The Dunwich Horror
I like my Dunwich with the crusts cut off
Why? Why is it so hard for Hollywood to make a good H.P. Lovecraft movie? The stories are there. The built-in audience is there. The merchandise is there. Just get a competent director and actors who can talk without accidentally swallowing your tongue and you're halfway there. Hollywood managed to crank out plenty of Harry Potter and Twilight movies, but we can't get a good “Beyond The Wall Of Sleep” “The Shadow Over Innsmouth” or “Cool Air”? We're getting a freaking 50 Shades Of Grey movie faster than At The Mountains Of Madness. I've reviewed a few Lovecraft-based movies and for the most part, they've been terrible. Like riding a bicycle, sometimes you just have to keep trying with horror, so I might as well try with The Dunwich Horror.
The Dunwich Horror is a 1970 horror movie starring Dean Stockwell (Air Force One, The Langoliers) as Wilbur Whateley and Sandra Dee (Come September, Rose!) as Nancy Wagner. At Miskatonic University in Arkham, Massachussetts, Dr. Armitage (Ed Begley, Sweet Bird Of Youth, 12 Angry Men) is giving a lecture on local history and the very rare book The Necronomicon. He gives the priceless book to his student Nancy Wagner who is to lock it up in the school library. There she meets Wilbur Whateley who asks to see it before she puts it away. His hypnotic gaze overcomes Nancy allowing him to look through the book and discover a certain passage. Dr. Armitage catches him, but Wilbur's gaze also overtakes the doctor and all three end up having dinner together. Nancy, still under Wilbur's power, agrees to drive him to his home in Dunwich where he disables her car, forcing her to stay overnight. At the house, Nancy encounters the strange Old Whateley, Wilbur's grandfather, who warns her that she should not be in the house. When Nancy is not found the next day, Armitage and her friend Elizabeth find her at the Whateley home. Nancy refuses to leave, saying she wants to stay with Wilbur for the weekend. Armitage begins to investigate Wilbur and discovers that his mother Lavinia is still alive and currently living in an asylum. She actually had twins, but apparently one was stillborn. The father was unknown and the birth was so painful and traumatic that Lavinia lost her mind. It is revealed that Wilbur plans to use Nancy in a cult ceremony that would bring the Old Gods back to our dimension. Will Dr. Armitage be able to stop him and what exactly lives in the locked room of the Whateley house?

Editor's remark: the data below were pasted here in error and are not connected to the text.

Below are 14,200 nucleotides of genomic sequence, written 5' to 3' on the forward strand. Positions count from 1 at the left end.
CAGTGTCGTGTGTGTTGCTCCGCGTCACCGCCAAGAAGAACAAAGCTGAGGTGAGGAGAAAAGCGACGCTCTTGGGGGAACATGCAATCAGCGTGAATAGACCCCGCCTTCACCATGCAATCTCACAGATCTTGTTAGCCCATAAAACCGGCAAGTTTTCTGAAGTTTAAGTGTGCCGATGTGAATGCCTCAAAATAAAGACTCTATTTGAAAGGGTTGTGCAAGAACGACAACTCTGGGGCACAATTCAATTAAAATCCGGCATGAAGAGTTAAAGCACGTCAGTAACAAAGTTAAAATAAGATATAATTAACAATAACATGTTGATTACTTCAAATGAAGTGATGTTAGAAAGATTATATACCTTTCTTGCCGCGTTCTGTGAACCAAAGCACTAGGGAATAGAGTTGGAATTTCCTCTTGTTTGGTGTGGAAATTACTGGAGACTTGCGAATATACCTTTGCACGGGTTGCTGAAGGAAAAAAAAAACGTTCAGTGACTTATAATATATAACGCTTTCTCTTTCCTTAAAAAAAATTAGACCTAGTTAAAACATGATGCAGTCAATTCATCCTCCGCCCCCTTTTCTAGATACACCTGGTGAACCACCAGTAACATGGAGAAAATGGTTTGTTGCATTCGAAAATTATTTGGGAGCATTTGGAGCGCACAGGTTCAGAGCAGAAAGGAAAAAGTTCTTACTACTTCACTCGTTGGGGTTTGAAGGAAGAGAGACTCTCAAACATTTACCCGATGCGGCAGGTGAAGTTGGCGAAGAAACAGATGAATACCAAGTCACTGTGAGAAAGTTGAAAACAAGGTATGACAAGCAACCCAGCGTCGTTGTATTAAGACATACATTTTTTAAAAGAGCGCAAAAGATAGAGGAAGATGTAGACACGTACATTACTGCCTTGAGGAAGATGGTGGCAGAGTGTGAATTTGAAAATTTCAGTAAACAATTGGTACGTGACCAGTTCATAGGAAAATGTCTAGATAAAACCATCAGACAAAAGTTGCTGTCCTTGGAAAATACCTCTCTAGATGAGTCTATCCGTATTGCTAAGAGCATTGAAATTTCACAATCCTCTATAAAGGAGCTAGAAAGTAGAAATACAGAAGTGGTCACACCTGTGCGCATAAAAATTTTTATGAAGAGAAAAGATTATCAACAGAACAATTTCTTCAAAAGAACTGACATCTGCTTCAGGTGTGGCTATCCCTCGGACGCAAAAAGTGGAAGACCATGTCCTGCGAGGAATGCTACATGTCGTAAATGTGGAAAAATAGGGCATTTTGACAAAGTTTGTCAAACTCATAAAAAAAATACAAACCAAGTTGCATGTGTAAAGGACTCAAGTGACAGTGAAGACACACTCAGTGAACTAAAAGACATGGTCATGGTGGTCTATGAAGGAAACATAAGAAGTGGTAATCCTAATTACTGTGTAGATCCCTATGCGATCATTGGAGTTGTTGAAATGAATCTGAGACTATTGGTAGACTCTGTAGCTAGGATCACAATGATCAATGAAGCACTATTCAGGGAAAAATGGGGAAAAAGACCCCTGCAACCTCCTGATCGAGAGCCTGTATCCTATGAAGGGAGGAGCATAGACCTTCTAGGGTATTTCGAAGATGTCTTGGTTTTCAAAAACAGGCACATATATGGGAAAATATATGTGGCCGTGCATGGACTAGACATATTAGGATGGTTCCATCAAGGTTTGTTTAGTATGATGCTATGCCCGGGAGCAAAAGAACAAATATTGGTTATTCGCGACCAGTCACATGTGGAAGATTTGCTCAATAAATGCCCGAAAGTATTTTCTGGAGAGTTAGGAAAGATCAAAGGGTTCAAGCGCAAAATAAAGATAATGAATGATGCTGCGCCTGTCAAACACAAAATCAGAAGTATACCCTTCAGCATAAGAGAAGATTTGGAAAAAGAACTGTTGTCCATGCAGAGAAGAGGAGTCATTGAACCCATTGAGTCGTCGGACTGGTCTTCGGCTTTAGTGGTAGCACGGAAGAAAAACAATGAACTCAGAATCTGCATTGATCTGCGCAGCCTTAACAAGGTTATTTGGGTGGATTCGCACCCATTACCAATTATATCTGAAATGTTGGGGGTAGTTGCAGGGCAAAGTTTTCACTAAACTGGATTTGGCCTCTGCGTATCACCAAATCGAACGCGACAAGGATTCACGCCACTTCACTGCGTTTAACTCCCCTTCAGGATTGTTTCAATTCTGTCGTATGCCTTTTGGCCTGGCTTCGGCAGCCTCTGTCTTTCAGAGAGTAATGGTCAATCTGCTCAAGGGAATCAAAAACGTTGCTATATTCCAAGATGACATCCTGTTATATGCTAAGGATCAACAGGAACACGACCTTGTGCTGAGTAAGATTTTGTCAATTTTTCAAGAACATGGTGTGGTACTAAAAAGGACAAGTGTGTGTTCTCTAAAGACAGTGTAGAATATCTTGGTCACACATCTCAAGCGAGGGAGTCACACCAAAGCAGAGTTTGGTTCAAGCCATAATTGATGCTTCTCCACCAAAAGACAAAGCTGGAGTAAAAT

"Soon, Justin Bieber....very soon!"
Holy crap on crust was this bad. My love of Lovecraft's work is no secret. I even visited his grave at the fantastic Swan Point Cemetary in Providence, Rhode Island. I really enjoy his short story “The Dunwich Horror” and was hoping that the movie would be able to do it justice. While the movie does retain some of the names and some plot details, there's very little connecting it to the story. Instead of mystery, intrigue, and a dark, creeping atmosphere, we get a B-movie with bad acting, goofy special effects, and extended sexuality. It all makes sense when you see that one of the producers was Roger Corman, the king of schlock. I understand that stories need to be tweaked and adjusted for the big screen, but The Dunwich Horror creates the Nancy character and goes off in a completely different direction. Gone are the Lovecraftian touches of horror, replaced with a story that doesn't really go anywhere and super-cheap special effects. We get a multi-colored strobe effect that washes over entire scenes. The first few times it was kind of neat, but then it kept happening. And happening. And happening. It was harsh on the eyes and just plain annoying. When we finally see what is in the locked room it looks like it fell off the set of H.R. Puffinstuff.
It doesn't help the movie that the acting is especially bad. Dean Stockwell gives an awkward, sweaty performance that makes me want to register him as a sex offender. He gives creepier stares than that guy in his 40's going to high school basketball games by himself. Sandra Dee isn't given much to work with as she's essentially hypnotized for most of the film. This was Ed Begley's last film which is a shame. He does his best, but it's just not enough. The direction is shoddy at times and the camerawork could have been better. There is a fight scene in the library that had to have been done in one take it's so bad. Combine the bad fighting with absolutely no music and it's just a trainwreck of epic proportions. Nothing in the movie is scary (well beyond Dena Stockwell's molester stare) which is too bad because Lovecraft can be quite terrifying.
"So...my cult or yours?"
Lovecraft fans will be disappointed with The Dunwich Horror. Hell, horror fans will be disappointed with with The Dunwich Horror. The story only retains a few details from the original story and some basic plot points. The acting is not good and makes the bad story even worse. There is a serious lack of atmosphere or any real horror, replaced by 1960's sex and psychedelia. It also doesn't help that the movie is supposed to take place in Massachusetts, but it's clearly shot in California. It's unintentionally funny and certainly different from a typical movie at the time. If you're morbidly curious, check it out, but if you're looking for a good movie, stay far away.